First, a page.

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1.6 Java | Variables

In this tutorial, I will be showing you what variables are and how they work in Java.

Variables are simply a representation of a value. Like in basic arithmetic, you can have x = 1. But in Java, the equal sign = is actually not an equal sign; it is an assignment operator. What that means is that the value to the left of the = is transferred to the variable on the right. Not visa versa.

In Java, I like to also think of variables as containers. That’s because variables can “hold” or “contain” more than just numbers. Variables can hold integers, booleans, objects, strings, characters, etc.

So in Java, variables are used to store values to be used later in a program. They are called variables because their values can be changed. For example, in the following code, radius is initially assigned 1.0 and then changed to 2.0, and the area is set to 3.14 and then reset to 12.56

public class circleArea {
	public static void main(String []args) {
		// Declare Variables
		double radius;
		double area;
		// Compute the area of a circle
		radius = 1.0;
		area = radius * radius * 3.14;
		System.out.println("The area is " + area + " for radius " + radius);
		// Re-Compute the area of a circle
		radius = 2.0;
		area = radius * radius * 3.14;
		System.out.println("The area is " + area + " for radius " + radius);

Console Output:

The area is 3.14 for radius 1.0 The area is 12.56 for radius 2.0

Variables can also represent different types of data. Notice that in order to make & use a variable in Java, you first declare the variable’s type and then declare the variable’s name. The variable’s type tells the java compiler how much room in the memory to designate, assign, or allocate so that the data of that type can fit in the memory.

In other words, different types of variables need different amounts of space to store different types of data; that’s why you need to first tell java what type of variable you are making.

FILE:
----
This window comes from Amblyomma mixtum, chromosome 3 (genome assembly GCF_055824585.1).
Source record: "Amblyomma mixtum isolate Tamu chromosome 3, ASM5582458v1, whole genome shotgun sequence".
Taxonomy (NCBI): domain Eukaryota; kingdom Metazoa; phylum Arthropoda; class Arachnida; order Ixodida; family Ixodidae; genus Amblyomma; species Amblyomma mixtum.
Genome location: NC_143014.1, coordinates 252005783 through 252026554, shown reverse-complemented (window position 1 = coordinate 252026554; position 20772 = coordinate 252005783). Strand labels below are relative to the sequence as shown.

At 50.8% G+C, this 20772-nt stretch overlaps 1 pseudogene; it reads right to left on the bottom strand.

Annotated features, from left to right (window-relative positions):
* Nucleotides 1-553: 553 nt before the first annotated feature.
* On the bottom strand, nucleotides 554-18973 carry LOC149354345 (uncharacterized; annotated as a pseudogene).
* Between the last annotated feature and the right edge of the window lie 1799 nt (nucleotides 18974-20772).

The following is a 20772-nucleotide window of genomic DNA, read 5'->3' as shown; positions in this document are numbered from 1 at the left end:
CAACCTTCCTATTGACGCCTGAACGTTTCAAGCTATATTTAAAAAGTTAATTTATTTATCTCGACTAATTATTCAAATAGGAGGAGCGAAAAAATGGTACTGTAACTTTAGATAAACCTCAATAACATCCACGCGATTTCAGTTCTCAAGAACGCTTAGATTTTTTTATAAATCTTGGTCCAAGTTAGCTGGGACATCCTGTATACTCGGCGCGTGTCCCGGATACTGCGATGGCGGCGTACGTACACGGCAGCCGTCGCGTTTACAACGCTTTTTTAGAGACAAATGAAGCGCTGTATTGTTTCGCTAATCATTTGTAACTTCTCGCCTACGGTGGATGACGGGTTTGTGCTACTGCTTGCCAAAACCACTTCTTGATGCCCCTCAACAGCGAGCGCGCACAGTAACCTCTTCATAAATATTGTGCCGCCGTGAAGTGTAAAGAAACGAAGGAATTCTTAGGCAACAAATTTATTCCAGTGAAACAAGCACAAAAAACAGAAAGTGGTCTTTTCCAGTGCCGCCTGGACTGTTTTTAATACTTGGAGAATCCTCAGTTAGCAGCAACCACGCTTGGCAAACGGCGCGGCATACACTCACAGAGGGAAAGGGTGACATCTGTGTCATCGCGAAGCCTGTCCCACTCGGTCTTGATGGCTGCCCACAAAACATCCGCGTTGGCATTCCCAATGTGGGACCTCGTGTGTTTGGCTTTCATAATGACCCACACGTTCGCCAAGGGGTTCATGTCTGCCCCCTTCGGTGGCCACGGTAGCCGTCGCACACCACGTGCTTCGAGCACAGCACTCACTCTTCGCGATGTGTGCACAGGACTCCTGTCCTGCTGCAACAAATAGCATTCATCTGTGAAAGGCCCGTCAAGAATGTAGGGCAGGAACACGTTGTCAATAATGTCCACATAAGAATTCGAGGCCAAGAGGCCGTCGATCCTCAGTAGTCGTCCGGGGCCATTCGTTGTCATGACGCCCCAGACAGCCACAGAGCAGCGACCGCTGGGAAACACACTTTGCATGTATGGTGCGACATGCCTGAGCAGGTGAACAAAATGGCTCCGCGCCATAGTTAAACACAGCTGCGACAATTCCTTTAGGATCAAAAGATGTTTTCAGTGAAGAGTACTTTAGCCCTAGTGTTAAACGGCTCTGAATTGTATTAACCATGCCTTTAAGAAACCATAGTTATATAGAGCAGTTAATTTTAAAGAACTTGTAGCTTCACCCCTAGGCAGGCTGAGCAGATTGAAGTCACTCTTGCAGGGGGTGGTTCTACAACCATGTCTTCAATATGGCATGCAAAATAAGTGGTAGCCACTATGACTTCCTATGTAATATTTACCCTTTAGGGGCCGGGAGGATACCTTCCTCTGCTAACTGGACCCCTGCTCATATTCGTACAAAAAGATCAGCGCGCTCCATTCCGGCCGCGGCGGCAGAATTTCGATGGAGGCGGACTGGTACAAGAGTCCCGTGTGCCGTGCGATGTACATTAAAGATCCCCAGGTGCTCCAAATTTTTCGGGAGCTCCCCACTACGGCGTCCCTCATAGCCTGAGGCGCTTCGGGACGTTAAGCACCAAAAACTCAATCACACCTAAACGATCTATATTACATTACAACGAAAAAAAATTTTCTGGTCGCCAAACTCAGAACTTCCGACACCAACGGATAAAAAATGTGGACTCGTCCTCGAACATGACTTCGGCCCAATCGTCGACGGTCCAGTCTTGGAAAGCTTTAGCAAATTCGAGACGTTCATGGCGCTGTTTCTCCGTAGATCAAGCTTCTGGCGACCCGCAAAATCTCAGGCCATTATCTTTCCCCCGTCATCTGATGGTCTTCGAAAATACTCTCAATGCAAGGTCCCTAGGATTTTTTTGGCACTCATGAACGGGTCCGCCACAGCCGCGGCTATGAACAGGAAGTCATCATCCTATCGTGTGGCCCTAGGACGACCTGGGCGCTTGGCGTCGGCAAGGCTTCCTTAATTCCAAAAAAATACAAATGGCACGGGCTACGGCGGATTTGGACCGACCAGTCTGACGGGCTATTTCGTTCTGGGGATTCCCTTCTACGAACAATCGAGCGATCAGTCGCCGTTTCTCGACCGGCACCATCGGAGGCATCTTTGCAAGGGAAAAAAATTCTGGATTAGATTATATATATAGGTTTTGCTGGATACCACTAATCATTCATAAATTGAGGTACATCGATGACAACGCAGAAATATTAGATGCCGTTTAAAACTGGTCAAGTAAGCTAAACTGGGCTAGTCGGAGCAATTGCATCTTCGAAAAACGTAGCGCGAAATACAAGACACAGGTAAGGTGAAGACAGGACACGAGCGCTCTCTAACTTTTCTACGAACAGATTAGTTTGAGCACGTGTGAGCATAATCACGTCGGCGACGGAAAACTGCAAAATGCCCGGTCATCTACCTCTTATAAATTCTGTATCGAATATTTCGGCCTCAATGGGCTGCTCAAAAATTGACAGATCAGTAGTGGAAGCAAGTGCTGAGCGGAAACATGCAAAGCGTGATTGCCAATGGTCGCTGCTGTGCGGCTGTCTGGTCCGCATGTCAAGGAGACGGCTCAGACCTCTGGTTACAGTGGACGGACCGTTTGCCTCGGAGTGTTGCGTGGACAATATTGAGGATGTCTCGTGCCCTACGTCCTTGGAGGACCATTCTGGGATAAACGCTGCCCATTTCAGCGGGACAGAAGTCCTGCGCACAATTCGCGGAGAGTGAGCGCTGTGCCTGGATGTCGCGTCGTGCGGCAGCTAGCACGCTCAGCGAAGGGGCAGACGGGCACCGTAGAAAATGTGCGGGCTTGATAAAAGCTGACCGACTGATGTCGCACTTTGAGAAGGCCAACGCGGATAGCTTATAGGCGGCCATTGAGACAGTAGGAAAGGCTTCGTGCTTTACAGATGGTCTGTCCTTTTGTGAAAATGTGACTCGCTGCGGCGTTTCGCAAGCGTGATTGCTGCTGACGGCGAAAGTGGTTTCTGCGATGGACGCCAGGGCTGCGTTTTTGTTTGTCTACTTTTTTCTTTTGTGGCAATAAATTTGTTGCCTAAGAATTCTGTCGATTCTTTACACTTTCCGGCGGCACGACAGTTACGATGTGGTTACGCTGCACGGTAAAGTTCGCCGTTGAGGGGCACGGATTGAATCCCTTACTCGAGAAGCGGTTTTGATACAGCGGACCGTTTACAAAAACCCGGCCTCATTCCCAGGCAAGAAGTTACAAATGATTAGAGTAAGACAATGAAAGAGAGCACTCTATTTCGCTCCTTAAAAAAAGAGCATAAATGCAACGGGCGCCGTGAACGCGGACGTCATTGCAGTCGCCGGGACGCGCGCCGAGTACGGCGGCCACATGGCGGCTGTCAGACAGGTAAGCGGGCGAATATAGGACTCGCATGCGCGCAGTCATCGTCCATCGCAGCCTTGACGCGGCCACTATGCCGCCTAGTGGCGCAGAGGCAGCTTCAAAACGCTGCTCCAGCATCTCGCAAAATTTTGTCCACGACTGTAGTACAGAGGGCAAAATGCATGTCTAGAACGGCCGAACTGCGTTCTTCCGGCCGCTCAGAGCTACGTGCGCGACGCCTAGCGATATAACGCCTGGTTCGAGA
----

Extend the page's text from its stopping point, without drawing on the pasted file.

The syntax for declaring a variable is:

datatype variableName;

Here are some examples of variable declarations:

int count;	// Declare count to only contain integers
double radius;	// Declare radius to only contain doubles
boolean isEmpty;// Declare isEmpty to only contain true/false

These examples use the data type int and double. Later you will be introduced to additional data types, such as byte, short, long, float, float, char, and boolean.

If variables are of the same type, they can be declared together, as follows:

datatype variable1, variable2, ..., variableN;

The variables are separated by commas. For example,

int a, b, c; // Declaring a, b, and c as int variables

Variables often have initial values. You can declare a variable and initialize it in one step. For example:

int count = 1;

is the same as:

int count;
count = 1;

You can also use a shorthand form to declare and initialize variables of the same type together. For example:

int i = 1, j = 2;


  • A variable  must be declared before it can be assigned a value. A variable declared in a method must be assigned a value before it can be used.
  • Whenever possible, declare a variable and assign its initial value in one step. This will make the program easy to read and avoid programming errors.
  • You can reassign the values of variables. But if you want to prevent the reassignment of a variable, use the final keyword before the variable type & name ie. final int aVar

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